Exchange rate forecasts from Oxford Economics predict the pound will strengthen against the dollar between now and 2026, suggesting that this is the perfect time for overseas buyers to take advantage of the currency-exchange benefits that are available.

Analysis of passenger arrivals at London’s Heathrow Airport show that the number of visitors from the Middle East has recovered to pre-pandemic levels. In fact, the number of passengers arriving from the region in May was 1 percent higher than the pre-pandemic average, and 2 percent higher in June.

“The weaker sterling, alongside the safe-haven status usually associated with UK real estate, is driving and will continue to drive investment here,” said JLL’s Alex Carr.

“This return of overseas demand at present is particularly apparent among purchasers from the Gulf states, who are traveling back here for the first time in two years.

“London has always, historically, been a safe haven for wealthy individuals from Gulf states who are looking to diversify their assets, being one of the most resilient and transparent property markets in the world.”

London’s upscale Kensington district reportedly has experienced a significant increase in inquiries and applications from buyers in the Middle East.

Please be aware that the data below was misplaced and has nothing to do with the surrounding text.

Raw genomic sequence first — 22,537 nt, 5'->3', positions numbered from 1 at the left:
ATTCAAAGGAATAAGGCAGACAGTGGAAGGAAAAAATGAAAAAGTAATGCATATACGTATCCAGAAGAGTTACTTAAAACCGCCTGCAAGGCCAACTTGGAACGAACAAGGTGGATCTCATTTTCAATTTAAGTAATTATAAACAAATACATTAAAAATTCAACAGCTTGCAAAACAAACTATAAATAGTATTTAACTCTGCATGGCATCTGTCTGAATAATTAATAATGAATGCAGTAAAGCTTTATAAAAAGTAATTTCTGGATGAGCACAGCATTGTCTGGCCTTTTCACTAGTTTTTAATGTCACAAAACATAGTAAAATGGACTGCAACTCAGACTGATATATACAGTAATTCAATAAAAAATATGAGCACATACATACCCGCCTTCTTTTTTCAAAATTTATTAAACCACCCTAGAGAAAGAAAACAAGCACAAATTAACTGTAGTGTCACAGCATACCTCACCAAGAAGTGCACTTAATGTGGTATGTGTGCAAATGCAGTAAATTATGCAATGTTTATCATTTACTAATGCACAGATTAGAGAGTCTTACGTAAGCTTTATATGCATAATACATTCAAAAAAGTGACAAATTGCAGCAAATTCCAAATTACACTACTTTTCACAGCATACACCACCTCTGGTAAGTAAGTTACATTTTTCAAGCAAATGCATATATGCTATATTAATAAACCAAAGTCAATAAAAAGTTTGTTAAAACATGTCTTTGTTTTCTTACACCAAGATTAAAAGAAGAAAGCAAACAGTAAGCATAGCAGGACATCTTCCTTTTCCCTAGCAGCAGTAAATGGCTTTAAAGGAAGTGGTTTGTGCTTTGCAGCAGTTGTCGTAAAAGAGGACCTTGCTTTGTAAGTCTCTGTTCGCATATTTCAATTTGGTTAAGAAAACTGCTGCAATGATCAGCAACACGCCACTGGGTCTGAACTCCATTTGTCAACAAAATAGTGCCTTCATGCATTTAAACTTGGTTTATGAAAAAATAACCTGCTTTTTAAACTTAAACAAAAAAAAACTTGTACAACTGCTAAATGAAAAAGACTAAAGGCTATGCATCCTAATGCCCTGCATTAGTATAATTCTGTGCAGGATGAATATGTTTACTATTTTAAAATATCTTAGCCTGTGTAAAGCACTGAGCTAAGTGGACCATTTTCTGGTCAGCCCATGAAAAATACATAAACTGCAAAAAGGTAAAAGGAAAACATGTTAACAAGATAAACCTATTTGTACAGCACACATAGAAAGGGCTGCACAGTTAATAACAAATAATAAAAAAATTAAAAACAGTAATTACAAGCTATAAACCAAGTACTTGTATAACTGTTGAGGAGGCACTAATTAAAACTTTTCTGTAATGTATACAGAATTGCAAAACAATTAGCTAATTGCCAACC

“It was evident in May that demand was building, with increased communications from prospective (Middle Eastern) buyers who were preparing for their return to the UK following two years of travel restrictions,” said JLL’s Thomas Middleditch.

“A lot of these individuals have kept in touch over the course of the pandemic to stay informed on the market, yet as most are tangible buyers they have waited until they are in a position to physically return to the UK before inquiring about specific properties.

“Kensington has always been popular among Middle Eastern buyers and considered a low-risk investment given its location and established address.”


Heathrow owner Ferrovial studies options for stake in Britain’s biggest airport: Sources

Heathrow owner Ferrovial studies options for stake in Britain’s biggest airport: Sources
Updated 09 August 2022

Heathrow owner Ferrovial studies options for stake in Britain’s biggest airport: Sources

Heathrow owner Ferrovial studies options for stake in Britain’s biggest airport: Sources

LONDON: Spain’s Ferrovial is looking at options for its 25 percent stake in London’s Heathrow, two sources told Reuters, and has held preliminary talks with external advisers on the future of its holding in Britain’s biggest airport.